1. When the motion of censure against the Minister of Finance, Ken Ofori-Atta, was moved by the Minority Leader, Haruna Iddrisu, on Tuesday, 10 November 2022, the Deputy Majority Leader, Alex Afenyo-Markin, raised a preliminary legal objection. He founded his objection on two broad grounds:
a. That Parliament did not have jurisdiction to hear and determine some of the critical allegations founding the motion of censure against the Minister because the matters begging for determination fell within the exclusive competence of the Judiciary and the Commission on Human Rights and Administrative Justice. These were the allegations concerning unlawful use of the public purse and conflict of interest.
b. That, in the alternative, where the Speaker found that the House had the competence to hear and determine the allegations founding the motion, the process of hearing and determining the relevant issues ought to necessarily allow the Minister of Finance (and or a lawyer of his choice) to be heard in his defence.
2. At that sitting on 10 November 2022, the Speaker “straight away” dismissed the strand of the preliminary legal objection that pressed that Parliament did not have the jurisdiction to hear and determine some of the allegations founding the motion for a vote of censure. He made it clear at that sitting that he would provide the reasons for his decision later. The grounds were supplied at today’s sitting. I will summarise them later.
3. The Speaker, however, referred the motion to a bi-partisan Adhoc committee he had formed to hear the allegations against the Minister, hear his responses to the claims and then return with a report to the House. The said referral drew a firestorm of criticisms from some MPs and members or the public. Others defended the Speaker’s decision. The committee did as directed and submitted its report, which report is being debated in the House presently.
4. Before the commencement of debate on the report today, the Speaker read a statement to the House, which statement supplied the full scope of the reasons for his partial dismissal of Afenyo-Markin’s preliminary legal objection.
5. In summary, the Speaker ruled that the character of the first strand of the Deputy Majority Leader’s objection sought to invite him to interpret the Constitution, a role exclusively reserved for the Supreme Court. He, therefore, declined the invitation to encroach on the province of the nation’s apex court but maintained that the law allowed him to “apply” the Constitution. He also explained that contrary to Afenyo-Markin’s argument, a motion for a vote of censure is not the same as a criminal trial. However, it invokes a quasi-judicial process. As such, the House could hear and determine the motion’s allegations.
6. Regarding the second layer of the objection, the Speaker – not in as many words – ‘upheld’ the concerns of the Deputy Majority Leader. He took the view that there was a lacuna in the provision governing a vote of censure against a Minister (particularly regarding the process to adopt to ensure that the Minister is heard in his defence).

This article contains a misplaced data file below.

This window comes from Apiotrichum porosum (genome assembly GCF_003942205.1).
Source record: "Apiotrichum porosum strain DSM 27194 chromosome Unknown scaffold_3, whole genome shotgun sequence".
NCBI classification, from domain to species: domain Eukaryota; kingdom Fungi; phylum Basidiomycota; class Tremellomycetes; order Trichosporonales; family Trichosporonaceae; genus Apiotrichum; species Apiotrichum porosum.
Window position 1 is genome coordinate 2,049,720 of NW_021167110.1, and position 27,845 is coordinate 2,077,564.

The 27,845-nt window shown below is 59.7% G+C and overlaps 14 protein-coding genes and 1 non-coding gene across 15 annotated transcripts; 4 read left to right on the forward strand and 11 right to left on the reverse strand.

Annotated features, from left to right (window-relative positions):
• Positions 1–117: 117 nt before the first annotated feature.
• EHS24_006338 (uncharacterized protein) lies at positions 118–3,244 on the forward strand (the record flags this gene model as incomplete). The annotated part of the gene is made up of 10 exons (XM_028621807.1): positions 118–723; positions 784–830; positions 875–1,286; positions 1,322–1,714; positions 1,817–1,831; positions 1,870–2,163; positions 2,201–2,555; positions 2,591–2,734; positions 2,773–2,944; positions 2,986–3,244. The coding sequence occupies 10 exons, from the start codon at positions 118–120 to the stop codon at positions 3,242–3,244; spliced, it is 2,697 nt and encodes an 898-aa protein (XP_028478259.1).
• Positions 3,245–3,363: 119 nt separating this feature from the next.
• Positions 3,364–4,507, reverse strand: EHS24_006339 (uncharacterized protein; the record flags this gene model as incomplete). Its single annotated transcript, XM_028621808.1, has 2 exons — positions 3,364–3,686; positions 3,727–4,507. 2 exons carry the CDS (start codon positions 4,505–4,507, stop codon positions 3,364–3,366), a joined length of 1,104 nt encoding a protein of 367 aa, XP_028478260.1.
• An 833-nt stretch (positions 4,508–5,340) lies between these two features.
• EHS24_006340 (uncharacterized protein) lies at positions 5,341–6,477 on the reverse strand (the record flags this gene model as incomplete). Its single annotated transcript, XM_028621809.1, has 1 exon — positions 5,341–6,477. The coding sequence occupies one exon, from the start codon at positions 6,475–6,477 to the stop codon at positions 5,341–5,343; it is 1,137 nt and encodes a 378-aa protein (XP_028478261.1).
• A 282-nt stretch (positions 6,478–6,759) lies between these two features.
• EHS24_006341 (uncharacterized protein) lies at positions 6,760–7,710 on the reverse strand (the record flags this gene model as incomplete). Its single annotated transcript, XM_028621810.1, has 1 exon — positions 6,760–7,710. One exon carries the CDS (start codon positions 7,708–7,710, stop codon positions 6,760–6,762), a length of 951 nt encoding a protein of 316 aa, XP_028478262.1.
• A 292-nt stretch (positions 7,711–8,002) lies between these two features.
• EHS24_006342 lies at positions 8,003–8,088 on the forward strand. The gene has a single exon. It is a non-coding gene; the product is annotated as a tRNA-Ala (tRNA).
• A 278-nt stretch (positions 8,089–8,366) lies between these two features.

7. As the Speaker explained, “Such a provision is absent in the proceedings of a vote of censure on a Minister of State. Both the Constitution and the Standing Orders of Parliament do not provide for such an elaborate procedure. The Constitution and the Standing Orders simply say in Article 82 (4) that “a Minister … is entitled, during the debate, to be heard in his defence”, and Order 108 say, “during the proceedings on the motion, the Minister shall be heard in his defence.”
8. He continued, “[I]t is my humble view that in such a situation, I am called upon as the Speaker, to perform my duty to provide for such a rule or procedure not provided for. In accordance with Order 6 of the Standing Orders of the House; “6. In all cases not provided for in these Orders, Mr. Speaker shall make provisions as he deems fit.”
9. In effect, the Speaker took the view that the Constitutional requirement of a fair hearing would not have been satisfied if the Motion was not referred to an Adhoc Committee for the Minister to appear before the members, hear the exact claims against him and mount an appropriate defence. The reason seems to be that the nature and form of plenary sittings of the House do not allow for the kind of ‘inquisitorial’ hearing that would have allowed the Minister to appear with a lawyer of his choice to be heard in his defence.
10. To conclude, he said: “The information I have shared with you and the public leaves me in no doubt whatsoever that the procedure adopted by the referral of the matter to the ad hoc Committee for inquiry is well rooted in law. I am convinced that the public hearing conducted by the Committee has vindicated my decision and allayed the fears of all those who had thought otherwise. Fortified by this conviction, I rule that the referral of the motion to pass a resolution on a vote of censure on the Minister of Finance to an ad hoc Committee for inquiry is proper and in accordance with the law. Hon members, [The] House may now… debate the motion.”
Comment: The Speaker’s reasoning is sound and sets the right precedent for Parliamentary practice and procedure. It is founded, in my respectful view, on the requisite dose of relevant Constitutional law, common sense and activism.
NB: Under Article 82 of the Constitution, a vote of censure against a Minister of State fails where it is unsupported by the votes of at least 2/3rds of all MPs. This means at least 184 MPs. Thus, given that all Majority MPs (138) walked out of the chamber just before the House could take a vote on the motion, it is safe to say that even if all the Minority MPs (137) vote for the motion, it will fail.